Thursday, July 16, 2009

Architectural recrossings

Jiuquan and Jiayuguan, as cities in the heavily Muslim Gansu province, have their own mosques, many of which show signs of recent restoration and rebuilding; but what I found more unexpected was the presence of equally large and prominent Christian churches, with enormous crosses on their roofs. I don’t know the history of Western Christianity in Gansu, although it may well be that, as elsewhere in China, pockets of Western-style Christian belief have survived from the missionary movements of the nineteenth and early twentieth centuries. (There is of course a separate history, starting in the eighth century, of Syriac Christianity in the Hexi corridor; but that’s another matter.) What was striking about both the mosques and the churches was not only their newness, which reflects China’s recent building boom, but their architectural similarities. Both were built in a modern style dominated by the distinctive and repeated use of pointed arches. In the case of the churches, this was a clear reference to the nineteenth-century Gothic Revival style favored by the Anglo-American missionaries who probably established the current Christian communities in Gansu. But those nineteenth-century churches got their pointed arches, in the end, from the same Arabic architectural tradition that informs the style of the mosques. The pointed arch, introduced into the Gothic architecture of medieval Europe, is thought to have been borrowed from Islamic architecture of the Near East and Andalusian Spain; and it is this medieval style that informed so many nineteenth-century churches around the world. In western China, the Anglo-American pointed arch is reunited with its distant cousin, both descendants of the same early Near Eastern ancestor.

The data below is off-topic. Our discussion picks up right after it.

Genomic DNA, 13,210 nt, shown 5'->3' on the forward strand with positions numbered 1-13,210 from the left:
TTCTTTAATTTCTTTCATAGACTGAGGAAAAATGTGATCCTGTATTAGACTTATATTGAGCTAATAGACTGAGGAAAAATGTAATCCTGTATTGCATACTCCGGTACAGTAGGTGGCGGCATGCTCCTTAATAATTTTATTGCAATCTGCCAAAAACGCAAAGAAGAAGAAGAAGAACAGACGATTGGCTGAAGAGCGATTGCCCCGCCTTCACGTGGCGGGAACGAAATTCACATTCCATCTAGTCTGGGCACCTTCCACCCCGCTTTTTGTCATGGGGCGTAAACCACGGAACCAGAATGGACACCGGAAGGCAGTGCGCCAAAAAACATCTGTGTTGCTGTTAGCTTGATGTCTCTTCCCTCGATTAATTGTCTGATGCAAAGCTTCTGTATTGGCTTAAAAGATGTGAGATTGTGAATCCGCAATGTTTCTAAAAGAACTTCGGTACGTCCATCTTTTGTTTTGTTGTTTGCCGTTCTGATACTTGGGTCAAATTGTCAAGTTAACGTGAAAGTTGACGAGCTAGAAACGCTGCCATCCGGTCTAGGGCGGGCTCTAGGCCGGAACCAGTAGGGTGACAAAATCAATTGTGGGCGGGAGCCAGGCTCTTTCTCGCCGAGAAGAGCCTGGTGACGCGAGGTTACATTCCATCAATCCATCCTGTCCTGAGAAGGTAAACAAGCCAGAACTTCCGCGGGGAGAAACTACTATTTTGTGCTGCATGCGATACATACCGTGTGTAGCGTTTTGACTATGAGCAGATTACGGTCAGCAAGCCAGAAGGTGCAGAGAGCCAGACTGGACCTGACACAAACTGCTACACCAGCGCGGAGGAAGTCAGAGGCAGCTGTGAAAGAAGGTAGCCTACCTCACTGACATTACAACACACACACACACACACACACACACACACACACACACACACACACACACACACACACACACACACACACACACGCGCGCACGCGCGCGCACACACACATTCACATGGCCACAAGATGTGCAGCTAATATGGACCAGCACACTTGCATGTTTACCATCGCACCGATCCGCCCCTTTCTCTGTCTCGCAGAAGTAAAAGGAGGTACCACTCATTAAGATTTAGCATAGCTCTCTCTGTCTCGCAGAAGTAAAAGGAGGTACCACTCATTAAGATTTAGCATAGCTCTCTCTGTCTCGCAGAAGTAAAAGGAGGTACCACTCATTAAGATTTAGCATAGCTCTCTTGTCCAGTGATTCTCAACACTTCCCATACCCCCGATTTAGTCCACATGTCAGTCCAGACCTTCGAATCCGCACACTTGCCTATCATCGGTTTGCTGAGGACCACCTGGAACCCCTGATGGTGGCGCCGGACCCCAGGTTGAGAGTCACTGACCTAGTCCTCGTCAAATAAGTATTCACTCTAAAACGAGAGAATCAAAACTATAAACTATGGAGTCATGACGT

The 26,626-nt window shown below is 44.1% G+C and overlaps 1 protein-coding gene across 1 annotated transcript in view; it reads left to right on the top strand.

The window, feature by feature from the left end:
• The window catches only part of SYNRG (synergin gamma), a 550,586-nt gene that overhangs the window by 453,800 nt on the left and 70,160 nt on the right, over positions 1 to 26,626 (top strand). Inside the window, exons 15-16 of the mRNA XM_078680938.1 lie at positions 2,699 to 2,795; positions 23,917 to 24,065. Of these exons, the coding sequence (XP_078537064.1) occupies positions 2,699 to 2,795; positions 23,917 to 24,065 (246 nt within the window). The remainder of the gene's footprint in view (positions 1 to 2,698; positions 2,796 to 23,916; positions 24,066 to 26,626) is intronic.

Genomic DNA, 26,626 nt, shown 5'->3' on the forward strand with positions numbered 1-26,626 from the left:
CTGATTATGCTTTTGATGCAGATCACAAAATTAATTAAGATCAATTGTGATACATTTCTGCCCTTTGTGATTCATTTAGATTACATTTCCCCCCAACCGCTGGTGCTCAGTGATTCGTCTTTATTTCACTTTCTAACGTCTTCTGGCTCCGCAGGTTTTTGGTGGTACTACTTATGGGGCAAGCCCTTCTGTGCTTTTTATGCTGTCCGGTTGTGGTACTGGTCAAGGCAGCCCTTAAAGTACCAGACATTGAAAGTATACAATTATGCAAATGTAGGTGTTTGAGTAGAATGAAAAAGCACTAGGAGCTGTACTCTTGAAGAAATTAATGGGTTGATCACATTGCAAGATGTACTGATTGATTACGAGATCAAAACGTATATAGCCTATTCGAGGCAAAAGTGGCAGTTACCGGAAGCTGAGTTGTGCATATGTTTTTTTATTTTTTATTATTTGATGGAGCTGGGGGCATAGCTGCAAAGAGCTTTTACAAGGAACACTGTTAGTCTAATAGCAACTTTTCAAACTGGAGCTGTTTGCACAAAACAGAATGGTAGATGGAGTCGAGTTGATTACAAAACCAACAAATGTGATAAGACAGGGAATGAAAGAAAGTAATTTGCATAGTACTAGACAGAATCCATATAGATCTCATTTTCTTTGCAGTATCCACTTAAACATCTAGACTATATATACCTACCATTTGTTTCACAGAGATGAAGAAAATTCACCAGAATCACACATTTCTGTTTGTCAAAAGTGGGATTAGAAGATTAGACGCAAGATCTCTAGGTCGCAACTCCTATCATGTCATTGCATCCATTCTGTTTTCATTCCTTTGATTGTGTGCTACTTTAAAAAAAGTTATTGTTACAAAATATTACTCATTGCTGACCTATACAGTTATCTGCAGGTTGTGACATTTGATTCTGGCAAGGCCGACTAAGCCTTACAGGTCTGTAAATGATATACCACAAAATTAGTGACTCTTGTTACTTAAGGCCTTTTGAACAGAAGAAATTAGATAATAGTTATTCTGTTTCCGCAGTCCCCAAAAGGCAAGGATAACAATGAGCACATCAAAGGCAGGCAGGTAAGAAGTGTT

Tommy said...

I cannot claim a professional expertise, as you certainly can, but I am not comfortable with the (certainly common) assumption of an Islamic source for the pointed arch. I've thought on this and I'm not comfortable with that explanation. By the pricking of my thumbs, say.

SEB said...

Honestly, I think it's pretty solid, actually. But we can argue about it later if you want.

Tommy said...

We can probably find more interesting things to talk about. It's an element that is just so integrated to that order that I cannot feel a relationship beyond the simple fact of pointing.